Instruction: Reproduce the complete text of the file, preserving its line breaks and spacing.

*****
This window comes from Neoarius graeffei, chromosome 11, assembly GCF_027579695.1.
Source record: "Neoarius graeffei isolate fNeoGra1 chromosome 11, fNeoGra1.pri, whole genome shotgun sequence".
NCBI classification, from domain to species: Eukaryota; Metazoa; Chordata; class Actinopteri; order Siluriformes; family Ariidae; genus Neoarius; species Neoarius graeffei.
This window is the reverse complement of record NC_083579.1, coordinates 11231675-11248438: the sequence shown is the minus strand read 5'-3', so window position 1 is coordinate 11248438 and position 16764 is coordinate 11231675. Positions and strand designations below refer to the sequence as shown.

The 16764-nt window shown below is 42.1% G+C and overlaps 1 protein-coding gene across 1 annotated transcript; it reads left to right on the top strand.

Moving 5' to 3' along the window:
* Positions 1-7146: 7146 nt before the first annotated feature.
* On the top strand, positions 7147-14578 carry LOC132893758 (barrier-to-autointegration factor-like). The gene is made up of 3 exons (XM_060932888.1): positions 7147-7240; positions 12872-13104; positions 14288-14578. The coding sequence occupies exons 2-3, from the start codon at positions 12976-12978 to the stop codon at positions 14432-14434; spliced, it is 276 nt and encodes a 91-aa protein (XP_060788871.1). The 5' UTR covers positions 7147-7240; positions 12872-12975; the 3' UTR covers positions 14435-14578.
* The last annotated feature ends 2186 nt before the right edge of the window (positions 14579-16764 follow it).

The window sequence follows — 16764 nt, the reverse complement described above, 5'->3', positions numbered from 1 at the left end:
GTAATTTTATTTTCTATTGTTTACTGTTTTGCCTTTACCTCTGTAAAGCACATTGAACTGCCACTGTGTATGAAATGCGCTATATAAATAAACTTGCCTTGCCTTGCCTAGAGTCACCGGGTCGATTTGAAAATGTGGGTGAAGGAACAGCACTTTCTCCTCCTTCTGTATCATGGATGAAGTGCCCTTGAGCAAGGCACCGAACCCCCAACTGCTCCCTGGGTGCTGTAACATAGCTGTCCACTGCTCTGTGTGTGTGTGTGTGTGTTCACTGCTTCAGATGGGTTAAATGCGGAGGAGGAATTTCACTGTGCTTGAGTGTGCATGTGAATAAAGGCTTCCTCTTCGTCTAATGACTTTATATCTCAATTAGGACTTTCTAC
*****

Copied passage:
This window comes from Neoarius graeffei, chromosome 11, assembly GCF_027579695.1.
Source record: "Neoarius graeffei isolate fNeoGra1 chromosome 11, fNeoGra1.pri, whole genome shotgun sequence".
NCBI classification, from domain to species: Eukaryota; Metazoa; Chordata; class Actinopteri; order Siluriformes; family Ariidae; genus Neoarius; species Neoarius graeffei.
This window is the reverse complement of record NC_083579.1, coordinates 11231675-11248438: the sequence shown is the minus strand read 5'-3', so window position 1 is coordinate 11248438 and position 16764 is coordinate 11231675. Positions and strand designations below refer to the sequence as shown.

The 16764-nt window shown below is 42.1% G+C and overlaps 1 protein-coding gene across 1 annotated transcript; it reads left to right on the top strand.

Moving 5' to 3' along the window:
* Positions 1-7146: 7146 nt before the first annotated feature.
* On the top strand, positions 7147-14578 carry LOC132893758 (barrier-to-autointegration factor-like). The gene is made up of 3 exons (XM_060932888.1): positions 7147-7240; positions 12872-13104; positions 14288-14578. The coding sequence occupies exons 2-3, from the start codon at positions 12976-12978 to the stop codon at positions 14432-14434; spliced, it is 276 nt and encodes a 91-aa protein (XP_060788871.1). The 5' UTR covers positions 7147-7240; positions 12872-12975; the 3' UTR covers positions 14435-14578.
* The last annotated feature ends 2186 nt before the right edge of the window (positions 14579-16764 follow it).

The window sequence follows — 16764 nt, the reverse complement described above, 5'->3', positions numbered from 1 at the left end:
GTAATTTTATTTTCTATTGTTTACTGTTTTGCCTTTACCTCTGTAAAGCACATTGAACTGCCACTGTGTATGAAATGCGCTATATAAATAAACTTGCCTTGCCTTGCCTAGAGTCACCGGGTCGATTTGAAAATGTGGGTGAAGGAACAGCACTTTCTCCTCCTTCTGTATCATGGATGAAGTGCCCTTGAGCAAGGCACCGAACCCCCAACTGCTCCCTGGGTGCTGTAACATAGCTGTCCACTGCTCTGTGTGTGTGTGTGTGTGTTCACTGCTTCAGATGGGTTAAATGCGGAGGAGGAATTTCACTGTGCTTGAGTGTGCATGTGAATAAAGGCTTCCTCTTCGTCTAATGACTTTATATCTCAATTAGGACTTTCTAC